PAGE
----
Please login or register.

Login with username, password and session length
Advanced search  


Forum related how to's?  Post your questions to the membership.


Pages: [1]   Go Down

Author Topic: Sulfur  (Read 5524 times)

0 Members and 1 Guest are viewing this topic.


  • Bible-Truths Forum Member
  • Offline Offline
  • Posts: 4282
  • There are two kinds of cops.The quick and the dead
« on: April 22, 2008, 07:46:35 PM »

        Dear Geoff:  I will give you just two of many dozens of possible verifications from the Internet in which you are totally WRONG in your criticism of my paper with your two "WRONGS" presented in your email below. I will then reaffirm my original statements in my Lake of Fire Installment:

        Hi! Mr Smith,
         In one of your papers on The Lake Of Fire, you challenge one to look up the word "Brimstone" in ANY dictionary and you will find it defined as "Sulfur." And I quote:
        RAY:   "Methods of production-Ancient producers described their method of obtaining sulfur from it's ore as Purification by fire." "Physical Properties--sulfur is tasteless and Odorless..." 
        Geoff:  WRONG!  It stinks to high Heaven of rotten eggs.  It's that substance that seeps from the top of volcanos.

        RAY:  No, YOU are wrong.  It is "hydrogen sulfide gas" that smells like rotten eggs, not pure SULFUR.  From -- Minnesota Department of Health:  "Hydrogen sulfide gas (H 2 S) can occur in wells anywhere in Minnesota, and gives the water a characteristic "rotten egg" taste or odor. This page provides basic information about hydrogen sulfide gas and sulfur bacteria and discusses actions that you can take to minimize their effects."
        RAY:  "It has no action on the skin. Physical properties-sulfur is a poor conductor of both heat and electricity."

        Geoff:  WRONG! It is highly inflammable.
        RAY:  No YOU are wrong.  Whether sulfur is inflammable or not has absolutely nothing to do with the FACT, that "sulfur is a poor conductor of both heat and electricity." Wool is a great insulator and poor conductor of heath, but it also burns. You have not proved my statement wrong.  Notice the words of the scientist below: "Sulfur is NOT a conductor."  I believe that is exactly what I stated.  From: Chemistry Comes Alive,  Electrical conductivity; solids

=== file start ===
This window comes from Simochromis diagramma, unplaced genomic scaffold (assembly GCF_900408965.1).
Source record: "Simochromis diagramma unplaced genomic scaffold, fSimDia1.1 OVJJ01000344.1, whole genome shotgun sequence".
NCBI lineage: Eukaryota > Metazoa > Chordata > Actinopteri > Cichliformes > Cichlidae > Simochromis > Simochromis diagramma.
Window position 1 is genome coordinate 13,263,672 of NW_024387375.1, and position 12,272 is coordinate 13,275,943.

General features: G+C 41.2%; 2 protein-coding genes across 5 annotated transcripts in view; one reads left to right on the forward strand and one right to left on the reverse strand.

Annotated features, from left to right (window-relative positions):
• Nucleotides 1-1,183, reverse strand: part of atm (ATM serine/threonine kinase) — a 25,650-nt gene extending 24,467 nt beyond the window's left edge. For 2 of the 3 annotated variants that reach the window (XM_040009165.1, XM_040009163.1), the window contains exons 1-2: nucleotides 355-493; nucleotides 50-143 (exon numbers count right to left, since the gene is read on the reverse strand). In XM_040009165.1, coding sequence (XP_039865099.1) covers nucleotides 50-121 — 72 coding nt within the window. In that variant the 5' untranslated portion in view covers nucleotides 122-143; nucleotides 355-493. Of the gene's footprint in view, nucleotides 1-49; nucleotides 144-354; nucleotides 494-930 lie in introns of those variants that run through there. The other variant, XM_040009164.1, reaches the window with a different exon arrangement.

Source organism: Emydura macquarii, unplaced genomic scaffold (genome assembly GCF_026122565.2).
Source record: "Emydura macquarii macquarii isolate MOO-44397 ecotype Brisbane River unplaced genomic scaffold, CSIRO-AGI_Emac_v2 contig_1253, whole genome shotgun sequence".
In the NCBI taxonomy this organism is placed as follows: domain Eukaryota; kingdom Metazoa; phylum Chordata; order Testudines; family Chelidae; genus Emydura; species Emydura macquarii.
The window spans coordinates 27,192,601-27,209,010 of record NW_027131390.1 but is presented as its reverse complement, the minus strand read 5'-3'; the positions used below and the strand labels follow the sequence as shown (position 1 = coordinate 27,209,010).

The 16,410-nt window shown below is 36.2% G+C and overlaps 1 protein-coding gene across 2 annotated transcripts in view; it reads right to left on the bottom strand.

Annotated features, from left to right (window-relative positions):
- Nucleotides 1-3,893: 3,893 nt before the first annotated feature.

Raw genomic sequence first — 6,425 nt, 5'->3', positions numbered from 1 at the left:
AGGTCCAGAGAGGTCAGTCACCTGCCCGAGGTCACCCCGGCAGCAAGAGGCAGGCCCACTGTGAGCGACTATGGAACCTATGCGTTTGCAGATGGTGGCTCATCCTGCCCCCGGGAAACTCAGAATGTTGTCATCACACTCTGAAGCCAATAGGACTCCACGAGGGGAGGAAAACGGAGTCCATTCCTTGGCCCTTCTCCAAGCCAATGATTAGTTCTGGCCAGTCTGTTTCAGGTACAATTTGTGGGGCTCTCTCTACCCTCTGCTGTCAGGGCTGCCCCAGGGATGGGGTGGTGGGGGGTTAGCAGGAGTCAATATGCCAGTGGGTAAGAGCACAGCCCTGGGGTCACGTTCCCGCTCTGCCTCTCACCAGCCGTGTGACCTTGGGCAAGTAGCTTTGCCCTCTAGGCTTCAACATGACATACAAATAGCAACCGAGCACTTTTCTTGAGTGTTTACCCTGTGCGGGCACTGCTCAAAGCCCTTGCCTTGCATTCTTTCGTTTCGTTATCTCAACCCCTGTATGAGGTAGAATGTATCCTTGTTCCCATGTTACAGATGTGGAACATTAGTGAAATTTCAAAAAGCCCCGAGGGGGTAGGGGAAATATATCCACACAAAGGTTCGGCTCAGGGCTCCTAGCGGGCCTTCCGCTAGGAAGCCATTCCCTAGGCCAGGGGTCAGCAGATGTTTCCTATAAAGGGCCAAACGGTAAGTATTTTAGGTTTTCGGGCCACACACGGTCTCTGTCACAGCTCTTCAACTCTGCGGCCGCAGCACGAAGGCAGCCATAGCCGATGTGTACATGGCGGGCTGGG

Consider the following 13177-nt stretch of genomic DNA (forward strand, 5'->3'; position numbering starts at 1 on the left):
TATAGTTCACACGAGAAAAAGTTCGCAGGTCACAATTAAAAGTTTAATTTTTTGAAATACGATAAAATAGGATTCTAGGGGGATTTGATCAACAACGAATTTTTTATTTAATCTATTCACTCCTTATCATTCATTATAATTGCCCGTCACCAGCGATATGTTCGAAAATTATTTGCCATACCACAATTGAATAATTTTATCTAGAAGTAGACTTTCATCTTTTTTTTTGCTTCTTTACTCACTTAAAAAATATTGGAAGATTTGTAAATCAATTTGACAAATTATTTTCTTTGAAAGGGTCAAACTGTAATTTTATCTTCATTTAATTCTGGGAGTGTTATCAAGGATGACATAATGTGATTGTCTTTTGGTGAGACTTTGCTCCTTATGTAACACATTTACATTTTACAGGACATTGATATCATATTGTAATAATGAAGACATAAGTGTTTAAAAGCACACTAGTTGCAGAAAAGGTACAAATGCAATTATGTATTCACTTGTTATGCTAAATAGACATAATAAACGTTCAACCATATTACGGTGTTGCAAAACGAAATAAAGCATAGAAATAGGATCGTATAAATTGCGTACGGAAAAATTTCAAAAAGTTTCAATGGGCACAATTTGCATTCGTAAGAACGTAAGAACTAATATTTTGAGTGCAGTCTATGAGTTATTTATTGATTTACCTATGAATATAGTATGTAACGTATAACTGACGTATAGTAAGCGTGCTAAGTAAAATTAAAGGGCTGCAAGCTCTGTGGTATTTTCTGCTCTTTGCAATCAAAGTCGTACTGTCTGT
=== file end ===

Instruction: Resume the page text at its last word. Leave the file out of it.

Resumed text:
When the non-metal sulfur touches wires connected to a battery and light bulb, the bulb does not light. Sulfur is not a conductor.


                thermal conductivity: 0.27 J/m-sec-deg
                electrical conductivity: 0 1/mohm-cm    polarizability: 2.9 A^3

        Theres no need to go on with your description of sulfur as the two WRONGS I have put before you is enough to make my point. I get my two WRONGS from the Collins paperback English-Dictionary, New Edition- for the 21st Century.  Here is the exact definition from this dictionary, "Sulphur- or us sulphur N chem a light yellow highly inflammable-nonmetallic element used in the-production of sulphuric acid, in- the vulcanization of rubber, and- in medicine. Symbol: S Sulphuric or us sulphuric Adj." So there you have it. 
        COMMENT:  Excuse me, but exactly what statement from your Collins Dictionary contradicts one word in my statements on sulfur? Not one!
        The heading on your Web site is  "Exposing Those Who Contradict. I have to say Mr Smith all you have managed to do with me is make me more confused, you say one thing, then when I go and do my own research I find it a total Contradiction. You see Mr Smith I'm not like most people, I can't rest, I SEEK the truth.
        May God Bless And Guide You In Your Work.
        Yours In The Faith,
        COMMENT:  Below, Geoff, are the quotations WITH REFERENCES from my Lake of Fire paper. Notice that each statement has a reference to the Encyclopedia Britannica, and each has a reference page number. You neglected to show that my statements came from these pages of the Encyclopedia Britannica under the heading: SULFUR.


        SULFUR: "It is often called brimstone (burning stone) and ignited sulfur is mentioned in the earlier records of many countries as having been used for religious ceremonies, for PURIFYING (fumigating) buildings and for bleaching cloth" (Encyclopedia Britannica, page 536d).

        "Methods of Production—Ancient producers described their method of obtaining sulfur from its ore as PURIFICATION BY FIRE" (Page 537a).  "Physical Properties—Sulfur is TASTELESS and ODORLESS. IT HAS NO ACTION ON THE SKIN" (Page 537d)!

        "Physical Properties—Sulfur is A POOR CONDUCTOR OF BOTH HEAT and electricity…" (Page 538a)!

        Now then, Geoff, in your two 'WRONGS' and demeaning criticism, you contradict my paper, a couple of scientific references from the Internet, the Encyclopedia Britannica, AND Collins Dictionary.

        There are maybe twenty-thirty professional experts in chemistry and physics,  that contributed to the Encyclopedia Britannica article on SULFUR. And I "quoted" them exactly in my paper. Do you really believe that these eminent scientists do not know as much about sulfur as you do?

        God be with you,



Pages: [1]   Go Up

Page created in 0.035 seconds with 22 queries.